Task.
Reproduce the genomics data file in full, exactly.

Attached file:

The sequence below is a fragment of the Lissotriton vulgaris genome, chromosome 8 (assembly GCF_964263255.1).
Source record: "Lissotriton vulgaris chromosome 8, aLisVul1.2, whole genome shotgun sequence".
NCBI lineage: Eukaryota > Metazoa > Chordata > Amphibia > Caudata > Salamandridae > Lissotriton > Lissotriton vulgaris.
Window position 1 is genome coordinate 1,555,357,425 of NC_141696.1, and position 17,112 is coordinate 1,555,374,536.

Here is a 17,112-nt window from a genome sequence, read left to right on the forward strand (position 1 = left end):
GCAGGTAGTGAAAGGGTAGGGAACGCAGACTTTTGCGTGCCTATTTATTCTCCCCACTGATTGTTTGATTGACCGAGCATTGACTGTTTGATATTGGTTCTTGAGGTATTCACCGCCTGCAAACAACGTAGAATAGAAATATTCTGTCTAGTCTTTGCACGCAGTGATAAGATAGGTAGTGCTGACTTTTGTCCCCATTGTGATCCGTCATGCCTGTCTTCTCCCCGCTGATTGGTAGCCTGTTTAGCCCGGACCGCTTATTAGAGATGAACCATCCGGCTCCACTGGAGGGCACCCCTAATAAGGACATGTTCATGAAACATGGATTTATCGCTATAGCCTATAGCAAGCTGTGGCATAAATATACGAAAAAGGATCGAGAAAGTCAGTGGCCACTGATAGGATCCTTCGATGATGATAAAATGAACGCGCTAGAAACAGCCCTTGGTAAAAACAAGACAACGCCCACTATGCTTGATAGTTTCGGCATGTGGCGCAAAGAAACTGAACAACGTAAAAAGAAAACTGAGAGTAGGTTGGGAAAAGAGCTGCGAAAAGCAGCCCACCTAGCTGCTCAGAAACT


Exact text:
The sequence below is a fragment of the Lissotriton vulgaris genome, chromosome 8 (assembly GCF_964263255.1).
Source record: "Lissotriton vulgaris chromosome 8, aLisVul1.2, whole genome shotgun sequence".
NCBI lineage: Eukaryota > Metazoa > Chordata > Amphibia > Caudata > Salamandridae > Lissotriton > Lissotriton vulgaris.
Window position 1 is genome coordinate 1,555,357,425 of NC_141696.1, and position 17,112 is coordinate 1,555,374,536.

Here is a 17,112-nt window from a genome sequence, read left to right on the forward strand (position 1 = left end):
GCAGGTAGTGAAAGGGTAGGGAACGCAGACTTTTGCGTGCCTATTTATTCTCCCCACTGATTGTTTGATTGACCGAGCATTGACTGTTTGATATTGGTTCTTGAGGTATTCACCGCCTGCAAACAACGTAGAATAGAAATATTCTGTCTAGTCTTTGCACGCAGTGATAAGATAGGTAGTGCTGACTTTTGTCCCCATTGTGATCCGTCATGCCTGTCTTCTCCCCGCTGATTGGTAGCCTGTTTAGCCCGGACCGCTTATTAGAGATGAACCATCCGGCTCCACTGGAGGGCACCCCTAATAAGGACATGTTCATGAAACATGGATTTATCGCTATAGCCTATAGCAAGCTGTGGCATAAATATACGAAAAAGGATCGAGAAAGTCAGTGGCCACTGATAGGATCCTTCGATGATGATAAAATGAACGCGCTAGAAACAGCCCTTGGTAAAAACAAGACAACGCCCACTATGCTTGATAGTTTCGGCATGTGGCGCAAAGAAACTGAACAACGTAAAAAGAAAACTGAGAGTAGGTTGGGAAAAGAGCTGCGAAAAGCAGCCCACCTAGCTGCTCAGAAACT